Low riskPresented results based on intention-to-treat and presented final follow up results. All participants accounted for

Selective reporting (reporting bias)Low riskReported on all predefined outcomes

Other biasLow riskNone identified

DREAM

MethodsStudy design: Multicentre RCT

Method of randomisation: Computer-generated permuted block sequence; in blocks of four

Exclusions post randomisation: 6 participants did not undergo aneurysm repair following randomisation. 4 declined procedure (3 OSR vs 1 EVAR), 1 died from ruptured AAA before repair (OSR) and 1 died from pneumonia (EVAR)

Losses to follow up: None

Intention-to-treat analysis: Yes


ParticipantsCountry: The Netherlands (26 centres) and Belgium (4 centres)

Setting: Hospital

Recruitment: November 2000 to December 2003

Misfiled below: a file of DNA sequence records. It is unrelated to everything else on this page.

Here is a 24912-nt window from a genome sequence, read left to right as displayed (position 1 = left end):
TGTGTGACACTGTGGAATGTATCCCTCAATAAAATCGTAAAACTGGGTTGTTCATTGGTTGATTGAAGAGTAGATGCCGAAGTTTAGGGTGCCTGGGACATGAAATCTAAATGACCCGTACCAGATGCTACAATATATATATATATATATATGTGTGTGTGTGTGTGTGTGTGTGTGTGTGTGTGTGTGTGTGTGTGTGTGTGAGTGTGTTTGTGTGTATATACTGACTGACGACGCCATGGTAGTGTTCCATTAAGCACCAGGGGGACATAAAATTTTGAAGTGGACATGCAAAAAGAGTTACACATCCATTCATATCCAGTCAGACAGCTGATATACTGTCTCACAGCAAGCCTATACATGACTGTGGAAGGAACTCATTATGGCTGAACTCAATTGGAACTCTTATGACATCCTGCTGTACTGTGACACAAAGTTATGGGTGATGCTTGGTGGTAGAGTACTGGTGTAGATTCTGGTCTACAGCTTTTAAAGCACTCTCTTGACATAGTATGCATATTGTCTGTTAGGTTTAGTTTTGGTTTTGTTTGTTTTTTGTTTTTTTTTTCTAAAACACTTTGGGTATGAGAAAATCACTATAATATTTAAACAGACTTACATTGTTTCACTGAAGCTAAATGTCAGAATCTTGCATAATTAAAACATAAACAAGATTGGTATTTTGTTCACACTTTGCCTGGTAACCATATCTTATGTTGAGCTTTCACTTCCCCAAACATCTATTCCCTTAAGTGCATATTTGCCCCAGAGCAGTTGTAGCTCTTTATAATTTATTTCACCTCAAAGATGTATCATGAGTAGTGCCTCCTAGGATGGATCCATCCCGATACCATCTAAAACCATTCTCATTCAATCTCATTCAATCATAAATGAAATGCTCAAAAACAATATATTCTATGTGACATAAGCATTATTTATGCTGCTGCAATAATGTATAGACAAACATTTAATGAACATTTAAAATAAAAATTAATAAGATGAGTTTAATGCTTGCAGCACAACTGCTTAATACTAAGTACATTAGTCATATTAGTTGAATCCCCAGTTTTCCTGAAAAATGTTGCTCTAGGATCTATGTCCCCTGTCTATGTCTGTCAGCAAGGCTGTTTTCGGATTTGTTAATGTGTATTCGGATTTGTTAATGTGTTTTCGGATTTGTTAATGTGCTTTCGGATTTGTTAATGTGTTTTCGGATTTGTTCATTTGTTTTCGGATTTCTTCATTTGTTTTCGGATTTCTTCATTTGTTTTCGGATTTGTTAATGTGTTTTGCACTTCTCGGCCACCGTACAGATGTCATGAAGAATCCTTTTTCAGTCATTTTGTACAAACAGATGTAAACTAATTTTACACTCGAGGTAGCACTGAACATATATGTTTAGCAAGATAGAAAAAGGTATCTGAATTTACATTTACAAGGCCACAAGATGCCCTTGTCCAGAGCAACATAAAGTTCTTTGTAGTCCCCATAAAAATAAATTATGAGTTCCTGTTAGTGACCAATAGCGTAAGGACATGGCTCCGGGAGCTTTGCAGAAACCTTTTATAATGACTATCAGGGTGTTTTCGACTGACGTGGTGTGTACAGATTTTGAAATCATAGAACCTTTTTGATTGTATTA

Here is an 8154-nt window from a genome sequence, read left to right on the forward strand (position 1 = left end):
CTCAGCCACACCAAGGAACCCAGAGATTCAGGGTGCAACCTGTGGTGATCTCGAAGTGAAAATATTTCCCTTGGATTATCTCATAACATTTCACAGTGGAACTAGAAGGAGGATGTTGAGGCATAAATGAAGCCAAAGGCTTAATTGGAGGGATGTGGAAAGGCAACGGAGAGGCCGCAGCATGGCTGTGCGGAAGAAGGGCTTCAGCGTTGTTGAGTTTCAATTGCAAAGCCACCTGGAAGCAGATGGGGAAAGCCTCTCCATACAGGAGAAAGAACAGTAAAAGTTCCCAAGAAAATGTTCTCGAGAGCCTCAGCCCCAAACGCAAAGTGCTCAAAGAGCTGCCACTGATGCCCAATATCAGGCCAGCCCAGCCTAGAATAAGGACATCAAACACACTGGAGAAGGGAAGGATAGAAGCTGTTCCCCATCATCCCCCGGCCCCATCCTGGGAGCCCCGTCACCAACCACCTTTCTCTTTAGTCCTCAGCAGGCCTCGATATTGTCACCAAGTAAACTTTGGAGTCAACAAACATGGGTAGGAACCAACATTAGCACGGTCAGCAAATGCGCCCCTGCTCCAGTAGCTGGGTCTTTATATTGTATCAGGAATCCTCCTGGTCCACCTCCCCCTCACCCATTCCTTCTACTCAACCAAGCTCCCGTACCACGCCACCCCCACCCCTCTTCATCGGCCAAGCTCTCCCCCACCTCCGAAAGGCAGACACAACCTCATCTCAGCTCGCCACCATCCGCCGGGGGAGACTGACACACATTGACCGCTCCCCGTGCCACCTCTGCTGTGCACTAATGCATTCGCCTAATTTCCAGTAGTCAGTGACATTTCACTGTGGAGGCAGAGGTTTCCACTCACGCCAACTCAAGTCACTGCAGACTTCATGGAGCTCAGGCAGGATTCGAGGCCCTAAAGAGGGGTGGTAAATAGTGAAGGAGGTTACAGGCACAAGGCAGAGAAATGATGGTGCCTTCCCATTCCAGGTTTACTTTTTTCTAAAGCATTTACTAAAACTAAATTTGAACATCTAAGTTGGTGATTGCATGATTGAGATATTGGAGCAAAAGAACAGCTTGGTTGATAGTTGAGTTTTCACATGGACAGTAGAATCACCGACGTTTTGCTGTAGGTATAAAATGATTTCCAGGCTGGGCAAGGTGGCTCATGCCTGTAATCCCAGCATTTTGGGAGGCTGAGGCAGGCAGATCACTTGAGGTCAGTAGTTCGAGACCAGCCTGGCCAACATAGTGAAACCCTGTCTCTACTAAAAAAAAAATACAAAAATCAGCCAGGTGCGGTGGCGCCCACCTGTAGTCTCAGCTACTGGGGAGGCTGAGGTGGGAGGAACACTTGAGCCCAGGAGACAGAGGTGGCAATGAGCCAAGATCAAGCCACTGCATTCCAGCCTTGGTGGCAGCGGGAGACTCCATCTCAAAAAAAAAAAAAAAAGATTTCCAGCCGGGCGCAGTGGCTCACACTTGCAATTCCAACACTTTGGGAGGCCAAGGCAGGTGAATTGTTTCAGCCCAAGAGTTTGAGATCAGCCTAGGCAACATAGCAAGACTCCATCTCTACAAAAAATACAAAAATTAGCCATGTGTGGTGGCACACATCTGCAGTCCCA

Number: 351 (EVAR = 173; OSR = 178)

Age: Mean 70.1 years

Sex: Male:female 10:1

Inclusion criteria: AAA of at least 5 cm in diameter

Exclusion criteria: Participants requiring emergency repair, or participants with inflammatory aneurysms, presence of anatomical variations, connective tissue disease, history of organ transplant, or life expectancy < 2 years


InterventionsTreatment: EVAR

Control: OSR


OutcomesAll-cause mortality; aneurysm-related mortality; complications; reintervention rate


NotesParticipants in both groups were followed up regularly for two years and were subsequently sent questionnaires about health. During year 3 and 4, only EVAR participants had a follow-up visit organised, whereas OSR group participants were advised to see their respective physicians. Five years post randomisation, all participants were contacted by telephone


Risk of bias

BiasAuthors' judgementSupport for judgement

Random sequence generation (selection bias)Low risk"Randomization carried out centrally with the use of a computer-generated permuted-block sequence and stratified according to study centre in blocks of four patients."